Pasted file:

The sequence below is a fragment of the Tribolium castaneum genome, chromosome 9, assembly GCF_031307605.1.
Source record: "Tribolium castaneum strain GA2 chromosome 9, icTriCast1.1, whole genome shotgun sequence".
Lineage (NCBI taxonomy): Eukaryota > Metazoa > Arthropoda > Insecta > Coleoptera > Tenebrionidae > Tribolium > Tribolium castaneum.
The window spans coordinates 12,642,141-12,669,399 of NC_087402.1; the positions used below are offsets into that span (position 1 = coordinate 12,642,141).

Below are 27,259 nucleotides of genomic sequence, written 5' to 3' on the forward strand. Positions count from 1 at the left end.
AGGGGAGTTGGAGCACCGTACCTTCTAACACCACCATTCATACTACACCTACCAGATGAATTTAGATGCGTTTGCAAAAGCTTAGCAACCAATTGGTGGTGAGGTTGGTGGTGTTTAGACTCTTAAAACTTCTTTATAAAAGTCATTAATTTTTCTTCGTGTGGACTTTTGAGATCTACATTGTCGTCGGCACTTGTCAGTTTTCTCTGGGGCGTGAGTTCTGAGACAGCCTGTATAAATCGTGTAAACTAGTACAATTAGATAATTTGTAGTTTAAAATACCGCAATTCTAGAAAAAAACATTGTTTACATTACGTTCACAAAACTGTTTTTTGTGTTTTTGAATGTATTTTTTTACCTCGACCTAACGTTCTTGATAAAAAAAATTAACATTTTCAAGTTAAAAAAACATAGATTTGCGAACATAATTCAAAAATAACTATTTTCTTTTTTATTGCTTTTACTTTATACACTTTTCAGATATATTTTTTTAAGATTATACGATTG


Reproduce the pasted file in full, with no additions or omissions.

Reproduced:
The sequence below is a fragment of the Tribolium castaneum genome, chromosome 9, assembly GCF_031307605.1.
Source record: "Tribolium castaneum strain GA2 chromosome 9, icTriCast1.1, whole genome shotgun sequence".
Lineage (NCBI taxonomy): Eukaryota > Metazoa > Arthropoda > Insecta > Coleoptera > Tenebrionidae > Tribolium > Tribolium castaneum.
The window spans coordinates 12,642,141-12,669,399 of NC_087402.1; the positions used below are offsets into that span (position 1 = coordinate 12,642,141).

Below are 27,259 nucleotides of genomic sequence, written 5' to 3' on the forward strand. Positions count from 1 at the left end.
AGGGGAGTTGGAGCACCGTACCTTCTAACACCACCATTCATACTACACCTACCAGATGAATTTAGATGCGTTTGCAAAAGCTTAGCAACCAATTGGTGGTGAGGTTGGTGGTGTTTAGACTCTTAAAACTTCTTTATAAAAGTCATTAATTTTTCTTCGTGTGGACTTTTGAGATCTACATTGTCGTCGGCACTTGTCAGTTTTCTCTGGGGCGTGAGTTCTGAGACAGCCTGTATAAATCGTGTAAACTAGTACAATTAGATAATTTGTAGTTTAAAATACCGCAATTCTAGAAAAAAACATTGTTTACATTACGTTCACAAAACTGTTTTTTGTGTTTTTGAATGTATTTTTTTACCTCGACCTAACGTTCTTGATAAAAAAAATTAACATTTTCAAGTTAAAAAAACATAGATTTGCGAACATAATTCAAAAATAACTATTTTCTTTTTTATTGCTTTTACTTTATACACTTTTCAGATATATTTTTTTAAGATTATACGATTG